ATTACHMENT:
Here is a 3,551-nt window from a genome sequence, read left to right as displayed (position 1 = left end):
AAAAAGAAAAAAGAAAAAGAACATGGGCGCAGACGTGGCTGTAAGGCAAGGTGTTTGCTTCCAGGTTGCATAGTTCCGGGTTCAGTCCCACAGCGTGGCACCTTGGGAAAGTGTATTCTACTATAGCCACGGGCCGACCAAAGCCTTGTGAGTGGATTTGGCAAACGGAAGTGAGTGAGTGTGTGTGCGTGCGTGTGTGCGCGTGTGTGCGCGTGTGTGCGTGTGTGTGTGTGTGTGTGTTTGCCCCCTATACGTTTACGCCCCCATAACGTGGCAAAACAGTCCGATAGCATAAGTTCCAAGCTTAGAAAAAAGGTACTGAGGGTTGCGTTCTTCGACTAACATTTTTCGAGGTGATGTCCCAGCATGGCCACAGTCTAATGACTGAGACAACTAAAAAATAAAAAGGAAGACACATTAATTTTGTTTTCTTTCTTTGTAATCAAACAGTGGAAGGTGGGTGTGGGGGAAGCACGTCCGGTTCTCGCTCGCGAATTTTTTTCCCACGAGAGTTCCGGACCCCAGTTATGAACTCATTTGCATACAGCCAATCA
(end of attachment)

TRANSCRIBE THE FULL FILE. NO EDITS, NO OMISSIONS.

Here is a 3,551-nt window from a genome sequence, read left to right as displayed (position 1 = left end):
AAAAAGAAAAAAGAAAAAGAACATGGGCGCAGACGTGGCTGTAAGGCAAGGTGTTTGCTTCCAGGTTGCATAGTTCCGGGTTCAGTCCCACAGCGTGGCACCTTGGGAAAGTGTATTCTACTATAGCCACGGGCCGACCAAAGCCTTGTGAGTGGATTTGGCAAACGGAAGTGAGTGAGTGTGTGTGCGTGCGTGTGTGCGCGTGTGTGCGCGTGTGTGCGTGTGTGTGTGTGTGTGTGTTTGCCCCCTATACGTTTACGCCCCCATAACGTGGCAAAACAGTCCGATAGCATAAGTTCCAAGCTTAGAAAAAAGGTACTGAGGGTTGCGTTCTTCGACTAACATTTTTCGAGGTGATGTCCCAGCATGGCCACAGTCTAATGACTGAGACAACTAAAAAATAAAAAGGAAGACACATTAATTTTGTTTTCTTTCTTTGTAATCAAACAGTGGAAGGTGGGTGTGGGGGAAGCACGTCCGGTTCTCGCTCGCGAATTTTTTTCCCACGAGAGTTCCGGACCCCAGTTATGAACTCATTTGCATACAGCCAATCA